A real estate project originally planned on Mount Foster almost a decade ago had raised the ire of local citizens and Appalachian Corridor. The protection of Mount Foster will deliver direct ecological benefits as well as offer opportunities for outdoor recreation for current and future generations who will be able to safely use a trail network that will be managed by Appalachian Corridor. 

With this latest acquisition, Appalachian Corridor has enabled more than 14,400 hectares under perpetual protection on its territory since its founding in 2002. Click here for more information about this project or contact Marie-Hélène Thibeault.
SCI Webinar Series 

Ship Harbour - Long Lake © Irwin Barrett
Since June, Staying Connected Initiative partners have hosted three different webinars to share their work and connect with partners across the SCI region and beyond. Over 115 people have attendedWe are happy to share recordings of these webinars:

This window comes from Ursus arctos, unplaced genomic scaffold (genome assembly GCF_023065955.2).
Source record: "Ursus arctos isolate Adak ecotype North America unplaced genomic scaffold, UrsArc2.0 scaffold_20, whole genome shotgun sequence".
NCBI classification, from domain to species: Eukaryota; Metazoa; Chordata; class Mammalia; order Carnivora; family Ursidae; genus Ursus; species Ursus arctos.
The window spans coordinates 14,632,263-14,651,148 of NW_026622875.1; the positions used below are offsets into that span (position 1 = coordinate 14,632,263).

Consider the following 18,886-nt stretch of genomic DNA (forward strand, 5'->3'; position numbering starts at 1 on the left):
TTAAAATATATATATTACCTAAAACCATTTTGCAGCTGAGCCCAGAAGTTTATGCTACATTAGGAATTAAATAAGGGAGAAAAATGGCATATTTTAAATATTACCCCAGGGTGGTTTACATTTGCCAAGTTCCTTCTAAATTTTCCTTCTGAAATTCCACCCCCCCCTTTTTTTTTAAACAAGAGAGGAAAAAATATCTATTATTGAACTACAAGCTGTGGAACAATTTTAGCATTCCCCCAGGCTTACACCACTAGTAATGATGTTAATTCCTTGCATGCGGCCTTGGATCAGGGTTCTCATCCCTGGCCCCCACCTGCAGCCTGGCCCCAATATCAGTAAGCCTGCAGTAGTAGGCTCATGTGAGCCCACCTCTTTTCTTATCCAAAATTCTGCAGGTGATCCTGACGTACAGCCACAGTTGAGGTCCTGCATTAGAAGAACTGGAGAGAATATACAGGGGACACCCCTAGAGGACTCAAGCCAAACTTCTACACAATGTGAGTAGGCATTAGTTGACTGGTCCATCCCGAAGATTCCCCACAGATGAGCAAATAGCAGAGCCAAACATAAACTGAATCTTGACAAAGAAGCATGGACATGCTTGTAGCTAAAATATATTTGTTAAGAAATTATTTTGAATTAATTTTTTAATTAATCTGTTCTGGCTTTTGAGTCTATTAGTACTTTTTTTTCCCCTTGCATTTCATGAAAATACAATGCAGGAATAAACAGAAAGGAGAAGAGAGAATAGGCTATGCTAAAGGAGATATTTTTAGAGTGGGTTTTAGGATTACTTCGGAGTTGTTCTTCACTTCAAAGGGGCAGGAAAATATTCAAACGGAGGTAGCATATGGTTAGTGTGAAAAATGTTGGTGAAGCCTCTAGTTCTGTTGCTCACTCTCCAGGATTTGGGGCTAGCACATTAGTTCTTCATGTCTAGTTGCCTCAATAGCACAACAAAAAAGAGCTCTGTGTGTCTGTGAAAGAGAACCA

We have another upcoming webinar on Tuesday, October 13 at 1:00 PM ET about the North Atlantic Aquatic Connectivity Collaborative (NAACC) Terrestrial Wildlife Passage Assessment. This webinar will present the NAACC road-stream crossing assessment module for terrestrial wildlife passage and how it can be used in landscape modeling to create a conductivity index to assist in the identification of wildlife corridors and connectivity zones throughout a 13-state region in the northeastern U.S. To attend, register here

If you have a topic or project you would be interested in sharing with SCI partners via webinar, please reach out to Erin Witham
Upcoming Events
The Staying Connected Initiative promotes wildlife habitat connections in an increasingly fragmented landscape. This unique cross-border public/private collaboration includes over 65 partners, spanning five northeastern U.S. states and three Canadian provinces, working to ensure that people and wildlife thrive together.